Sometimes it takes a disaster to remind scientists and the public just how far out on a limb they have ventured together, as happened with the Challenger explosion and the accident at Chernobyl.

Now gene therapy, the bold effort to revolutionize medicine by reshaping people's genes, finds itself in the midst of a similarly wrenching and contemplative reassessment in the aftermath of the death of Jesse Gelsinger -- the first person to be killed by having his genetic code rewritten.

Ever since researchers at the National Institutes of Health (NIH) dripped new genes into a 4-year-old Ohio girl's vein in 1990 in an effort to cure her inherited immune system disorder, gene therapy has stood out as one of medicine's brightest hopes. But the conceptually simple approach, which promised a new era in which diseases would be cured at their molecular roots, has suffered repeated failures.

Getting new genes into people, and especially to the organs where they are most needed, has proven unexpectedly difficult. And getting those genes to work for more than a few weeks or months has been almost impossible.

"It's fair to say that in 300 clinical trials and 6,000 patients or so, if I had to show you a ringing endorsement that it works, there are none. That is the truth," said Inder Verma, a gene researcher at the Salk Institute in La Jolla, Calif., and one of the field's founders. "We all know now it was overblown and overhyped."

If anything gave scientists solace during their years of frustration, it was that gene therapy at least seemed safe. But that presumption was shattered in September with Gelsinger's death at the University of Pennsylvania.

Now gene therapy stands at a scientific, ethical and financial crossroads.

It is a crossroads still filled with promise, represented most poignantly earlier this month by a little-noted report that two French newborns with deadly inherited diseases appear to have had their fates reversed by infusions of new genes. Those preliminary results could turn out to be the field's long-awaited first cures.

But it is also a crossroads laden with risk. Medical risk, as became clear with Gelsinger's death. And equally important, the risk that gene therapy -- which still faces major technical hurdles but is under pressure from corporate sponsors to produce a return on their investment -- will speed ahead too quickly, gloss over its problems, and lose the support of a public that is already uncertain about the wisdom of tinkering with people's genes.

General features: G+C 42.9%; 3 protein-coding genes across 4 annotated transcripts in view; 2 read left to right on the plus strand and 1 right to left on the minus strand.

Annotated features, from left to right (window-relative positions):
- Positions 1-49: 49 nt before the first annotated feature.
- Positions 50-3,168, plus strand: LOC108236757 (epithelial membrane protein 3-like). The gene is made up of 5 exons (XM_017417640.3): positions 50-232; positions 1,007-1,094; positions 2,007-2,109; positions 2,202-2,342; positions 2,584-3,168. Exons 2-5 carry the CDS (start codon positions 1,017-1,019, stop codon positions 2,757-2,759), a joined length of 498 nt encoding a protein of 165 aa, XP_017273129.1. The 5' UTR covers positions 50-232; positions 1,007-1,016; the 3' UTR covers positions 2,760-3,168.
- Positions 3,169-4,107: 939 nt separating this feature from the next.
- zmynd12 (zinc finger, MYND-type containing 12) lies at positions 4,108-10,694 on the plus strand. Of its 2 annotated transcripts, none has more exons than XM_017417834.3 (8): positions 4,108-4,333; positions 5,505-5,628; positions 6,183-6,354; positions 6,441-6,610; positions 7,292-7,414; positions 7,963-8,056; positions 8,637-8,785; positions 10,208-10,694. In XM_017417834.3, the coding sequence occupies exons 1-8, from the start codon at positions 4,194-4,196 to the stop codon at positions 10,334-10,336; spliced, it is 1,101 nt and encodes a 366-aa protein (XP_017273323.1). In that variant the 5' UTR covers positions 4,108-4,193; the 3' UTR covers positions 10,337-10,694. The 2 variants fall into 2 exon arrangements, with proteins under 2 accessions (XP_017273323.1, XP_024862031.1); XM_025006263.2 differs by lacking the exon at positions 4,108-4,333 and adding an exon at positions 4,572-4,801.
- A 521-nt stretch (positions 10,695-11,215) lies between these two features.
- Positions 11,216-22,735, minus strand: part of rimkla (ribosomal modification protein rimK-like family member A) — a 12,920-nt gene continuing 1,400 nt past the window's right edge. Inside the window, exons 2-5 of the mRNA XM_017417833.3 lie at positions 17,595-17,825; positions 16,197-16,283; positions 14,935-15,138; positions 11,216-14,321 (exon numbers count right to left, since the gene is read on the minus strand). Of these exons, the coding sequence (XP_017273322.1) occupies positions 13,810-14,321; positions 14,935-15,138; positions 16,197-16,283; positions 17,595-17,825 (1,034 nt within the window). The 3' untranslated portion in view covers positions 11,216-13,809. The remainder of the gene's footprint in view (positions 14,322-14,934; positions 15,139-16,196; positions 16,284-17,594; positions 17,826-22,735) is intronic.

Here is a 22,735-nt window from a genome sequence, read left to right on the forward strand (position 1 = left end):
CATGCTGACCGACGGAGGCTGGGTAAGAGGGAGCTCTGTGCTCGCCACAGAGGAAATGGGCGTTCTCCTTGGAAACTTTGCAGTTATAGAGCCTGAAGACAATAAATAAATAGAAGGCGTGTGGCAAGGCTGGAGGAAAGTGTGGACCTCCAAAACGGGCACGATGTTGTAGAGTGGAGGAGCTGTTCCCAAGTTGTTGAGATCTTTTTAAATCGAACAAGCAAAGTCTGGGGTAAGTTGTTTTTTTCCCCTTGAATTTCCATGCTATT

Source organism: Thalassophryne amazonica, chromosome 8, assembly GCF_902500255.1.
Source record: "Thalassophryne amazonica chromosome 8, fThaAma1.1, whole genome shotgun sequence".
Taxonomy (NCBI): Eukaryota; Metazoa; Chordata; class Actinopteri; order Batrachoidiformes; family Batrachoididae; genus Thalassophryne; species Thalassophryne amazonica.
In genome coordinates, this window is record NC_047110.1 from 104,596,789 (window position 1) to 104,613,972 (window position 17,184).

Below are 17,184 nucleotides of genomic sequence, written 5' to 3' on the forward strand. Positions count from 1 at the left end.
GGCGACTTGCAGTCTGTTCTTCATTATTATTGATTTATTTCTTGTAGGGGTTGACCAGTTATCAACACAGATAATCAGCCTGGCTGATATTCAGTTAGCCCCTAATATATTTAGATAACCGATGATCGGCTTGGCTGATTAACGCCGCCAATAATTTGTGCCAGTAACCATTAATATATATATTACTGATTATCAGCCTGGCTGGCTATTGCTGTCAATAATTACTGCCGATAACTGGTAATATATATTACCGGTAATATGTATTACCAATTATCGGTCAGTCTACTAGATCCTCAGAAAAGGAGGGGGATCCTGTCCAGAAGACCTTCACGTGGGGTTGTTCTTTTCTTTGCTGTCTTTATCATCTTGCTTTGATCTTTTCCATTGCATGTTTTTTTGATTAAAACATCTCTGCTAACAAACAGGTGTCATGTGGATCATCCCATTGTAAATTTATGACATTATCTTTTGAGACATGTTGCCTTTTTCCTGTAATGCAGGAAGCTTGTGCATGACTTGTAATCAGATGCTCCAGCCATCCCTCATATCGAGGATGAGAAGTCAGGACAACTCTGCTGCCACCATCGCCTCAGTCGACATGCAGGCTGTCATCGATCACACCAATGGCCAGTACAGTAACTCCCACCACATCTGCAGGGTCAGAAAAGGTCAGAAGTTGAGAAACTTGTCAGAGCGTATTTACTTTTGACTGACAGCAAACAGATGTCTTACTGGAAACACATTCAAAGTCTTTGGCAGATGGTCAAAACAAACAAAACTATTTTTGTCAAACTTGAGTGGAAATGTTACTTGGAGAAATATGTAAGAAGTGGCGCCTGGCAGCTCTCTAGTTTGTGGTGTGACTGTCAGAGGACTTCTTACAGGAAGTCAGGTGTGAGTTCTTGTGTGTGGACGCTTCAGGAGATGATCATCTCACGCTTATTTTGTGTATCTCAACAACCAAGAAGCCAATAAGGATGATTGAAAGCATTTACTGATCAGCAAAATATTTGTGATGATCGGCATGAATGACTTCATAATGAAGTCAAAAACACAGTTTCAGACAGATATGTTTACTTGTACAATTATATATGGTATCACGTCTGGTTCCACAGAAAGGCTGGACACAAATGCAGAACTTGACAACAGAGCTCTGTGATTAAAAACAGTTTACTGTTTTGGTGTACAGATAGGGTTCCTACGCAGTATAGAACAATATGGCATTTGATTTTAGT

"Scientists call gene therapy `elegant,' " said Thomas Murray, president of the Hastings Center, a bioethics institute in Garrison, N.Y. "But obviously it is not elegant at this point. It is damn messy, and in fact we now see it can be dangerous. Patients and research subjects need to be told about the risks, and protocols need to be approved or denied in full knowledge of those risks."

Conflicts of Interest

As with so many areas of genetic research, including cloning and human embryo research, the concept of gene therapy has long rattled society with a mix of excitement and fear.

Protesters attended many of the NIH meetings at which the first gene therapy proposal was reviewed. Some considered the experiment the ultimate act of hubris, a profound meddling in God's handiwork. Others predicted ominously that the well-intentioned goal of curing genetic diseases would grow into a high-tech quest for genetic perfection and open a new era of racist eugenics.

In part because of those social concerns, and also because of the many scientific uncertainties raised by human genetic engineering, federal officials created a higher and more public standard of review for gene therapy experiments than exists for conventional new therapies. And in September 1990, a team of NIH researchers finally got the satisfaction of overseeing the first approved infusion of new genes into a patient.

Today that patient, Ashanthi DeSilva, is a mostly healthy 13-year-old girl who "gets an occasional cold," said her father, Raj. But scientists still don't know how much of her health is due to her new genes, and how much of it is due to the immune system-boosting drug that she has continued to take since before she was given that new DNA. And since then, despite a plethora of efforts against cystic fibrosis, inherited high cholesterol, muscular dystrophy, heart disease, cancer, AIDS and other ailments, not a single patient has been cured by gene therapy.

As the field foundered, however, it also began to undergo a subtle transformation that is at the heart of gene therapy's predicament today. One of the first clues that something was changing was that researchers started to focus on cancer more than the rare genetic diseases that the field had first aimed to treat. The economics of developing a cure for cancer were much more attractive than those for a disease with just a few hundred victims. And more than ever, gene therapy was becoming dominated by profit-seeking companies rather than by academic and federally funded researchers.

In a related development, scientists who once shared their results openly at scientific meetings grew more secretive under the competitive pressures to develop the first blockbuster therapy. Increasingly, talk was of patents rather than patients. By the time Gelsinger died in September, some corporate researchers were already battling the NIH in bids to keep serious injuries or deaths in their studies from becoming public.

The University of Pennsylvania, where Gelsinger died, is in many ways representative of the new world of gene therapy. It has allied itself with several financially interlinked biotechnology companies. These firms stood to gain financially if the Gelsinger study had proved successful, including one founded by the leading geneticist in that study.